Saturday, May 30, 2015

Actually Worth Reading pt. 2: A Reply in Kind

  On Aug. 29th, Kotaku published an article titled "We Might Be Witnessing the Death of an Identity", along side a slew of similar articles from similar websites in the same theme: "Gamers are over", "A Guide to Ending Gamers" and so on. These articles release from Aug 28th to Sep 1st took many by surprise. Erik Cain of Forbes wrote " is odd when you see nearly a dozen articles within a 24 hour period pop up declaring the annihilation of an identity. It reeks of the worst sort of identity politics." (source) David Auerbach of Slate ironically opens his response to the controversy with "Slate readers are over, declining—a dead demographic." (source)

  The question of the day was: "Why? Why would games journalists declare gamers are dead?" Many gamers took to various forums to discuss, but were censored in places like 4chan and reddit's r/gaming, and the comments sections of every publisher that ran these articles were heavily moderated, removing any dissenting opinions.

  This combination of censorship and soap boxing, speaking through megaphones without listening in return, is what caused #GamerGate to explode. It might have taken some by surprise, but this had been building for years. Arguably the worst offender was and continues to be Kotaku.

  On Oct. 26th 2012, Kotaku published Andrew McMillen's article "What Went Wrong With Silicon Knight's X Men Destiny?" (archive), which made many claims about Denis Dyack, calling him an incompetent tyrant and implying that he scammed publishers. However, those claims did not have any evidence or any sources other than anonymous former employees. That did not stop the article from being published by Kotaku, even after the story had been turned down by others. The resulting controversy is still being discussed, especially as more information is made available.

  A few replies to this articles that are actually worth reading and watching are:

Your Opinion is Wrong: Denis Dyack by Andrew Whipple III (archive)

Response to Kotaku Article (video, 33:52) by Denis Dyack

Denis Dyack Interview Part 1 – Yellow Journalism and What Really Happened with X-Men Destiny by Brandon Orselli (archive)(page 2)

   On May 13th, 2013, Kotaku published Stephen Totilo's article "Grand Theft Auto Taught Me To Drive." (archive) Over a year later, Dec. 4th 2014, it was updated to show that it had been a hoax. The update reads in part:

  "This story appears to have been based on a hoax that was intended to trick us into publishing a false article... I didn't vet this person's story with the rigor I do with anonymous sources for more weighty stories. I messed up."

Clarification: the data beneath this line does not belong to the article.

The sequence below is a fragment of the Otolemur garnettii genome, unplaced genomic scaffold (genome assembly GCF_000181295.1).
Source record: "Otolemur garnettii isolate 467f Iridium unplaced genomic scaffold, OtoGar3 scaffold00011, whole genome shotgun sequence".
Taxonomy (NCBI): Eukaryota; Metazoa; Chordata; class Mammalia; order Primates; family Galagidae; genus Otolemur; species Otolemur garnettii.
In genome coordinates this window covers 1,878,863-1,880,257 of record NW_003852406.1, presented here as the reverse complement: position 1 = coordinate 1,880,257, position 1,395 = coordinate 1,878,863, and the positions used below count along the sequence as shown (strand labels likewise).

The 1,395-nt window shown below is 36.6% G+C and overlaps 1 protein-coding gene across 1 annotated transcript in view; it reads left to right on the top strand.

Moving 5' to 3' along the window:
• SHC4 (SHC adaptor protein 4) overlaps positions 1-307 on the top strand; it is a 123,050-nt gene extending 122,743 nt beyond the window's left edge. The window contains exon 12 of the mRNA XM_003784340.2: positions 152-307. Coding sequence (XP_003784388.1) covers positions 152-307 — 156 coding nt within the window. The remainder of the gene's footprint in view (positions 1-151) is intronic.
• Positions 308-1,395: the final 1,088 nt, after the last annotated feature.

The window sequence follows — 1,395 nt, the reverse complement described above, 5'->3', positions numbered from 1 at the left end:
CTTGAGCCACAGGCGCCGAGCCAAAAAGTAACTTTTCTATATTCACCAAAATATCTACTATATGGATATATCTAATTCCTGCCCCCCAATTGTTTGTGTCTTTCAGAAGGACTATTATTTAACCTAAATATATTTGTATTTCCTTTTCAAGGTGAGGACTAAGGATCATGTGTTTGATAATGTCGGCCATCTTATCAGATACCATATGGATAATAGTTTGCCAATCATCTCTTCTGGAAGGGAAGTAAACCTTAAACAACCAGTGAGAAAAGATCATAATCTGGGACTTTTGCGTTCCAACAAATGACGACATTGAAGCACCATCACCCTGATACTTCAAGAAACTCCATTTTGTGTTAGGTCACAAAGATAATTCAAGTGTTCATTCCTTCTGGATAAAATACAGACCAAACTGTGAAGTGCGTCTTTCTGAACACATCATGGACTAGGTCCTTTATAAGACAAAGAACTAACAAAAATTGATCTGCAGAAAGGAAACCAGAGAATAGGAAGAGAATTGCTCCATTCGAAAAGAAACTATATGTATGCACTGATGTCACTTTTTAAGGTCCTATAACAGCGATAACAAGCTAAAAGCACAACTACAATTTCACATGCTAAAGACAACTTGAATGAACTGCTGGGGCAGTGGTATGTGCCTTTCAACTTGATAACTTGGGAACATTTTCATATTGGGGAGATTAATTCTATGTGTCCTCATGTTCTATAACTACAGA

Well congratulations, you got yourself caught! One wonders what "rigor" he is referring to, when so many Kotaku articles turn out to be founded on unverified, anonymous sources, while actual sources go uncontacted, especially the subjects of their hit pieces. While this less "weighty" story harmed no one, it showed clearly how easy it is to get a hoax past the editor-in-chief of Kotaku.

  According to Scrump Monkey from Super Nerd Land "It all comes down to one thing: access." Journalists have access that bloggers don't. When journalists don't use their access to vet their articles, they should not be taken seriously.

  The article that references this story among others is actually worth reading:

The Death of Games Journalism Part 1: Journalism 101 by Scrump Monkey (archive)(page 2)

  A video in which Stephen Totilo talks to Total Biscuit is actually worth watching:

Ethics in Games Media: Stephen Totilo of Kotaku comes to the table to discuss (1:42:31) by TotalBiscuit

  Georgina Young is well know in #GamerGate circles for insisting on strict neutrality. She is not "pro-GG", neither is she "anti-GG". However, she remains well liked and respected by those who continue to discuss ethical concerns under the tag #GamerGate (it's just a hashtag, after all), due to her fairness in reporting. She has reported on the harassment and doxxing of both sides of the debate, the bias of the GamerGate Wikipedia article, and a fair analysis of the hashtag. At all times, her words are chosen carefully, to not make sweeping claims, but to present what evidence there is.

  Young's Nov. 12 2014 article "The Problems with Kotaku Lie Much Deeper than Corruption" (archive) is actually worth reading. It begins by giving Kotaku much more benefit of doubt as now seems possible. However, the rest of the article is, quite frankly, a damning series of references to Kotaku articles which show "the shocking real life consequences for those involved, simply for clickbait and page views."


  In closing, I'd like to point out that the base image for the header to this article is Kotaku's original mascot. These two adaptations are a reference to "sea-lioning", which critics of games media are often accused of, and the many "sock puppet" accusations of those who tweeted out under #NotYourShield being fake accounts, specifically Tim Schafer's joke (which could actually be funny with a bit of work). The recolor on the right is a reference to, a games journalism resource that records ethical breaches of journalists and lists alternative sources (which will feature in future parts of this series).

  Kotaku used to be a consumer advocate, and appealed to the market in a fun and sexy way. There is nothing wrong with that. In fact, it is a beautiful thing to do. Now, however, places like Kotaku are publishing articles vilifying games, gamers and game creators based on a totalitarian ideology that is extremely sex-negative. One final video on this subject in the context of the comics industry that is actually worth watching is Spider-Woman's Big Ass is a Big Deal (6:42) by Maddox. In it, he notes the various inconsistencies and hypocrisies of this type of thinking.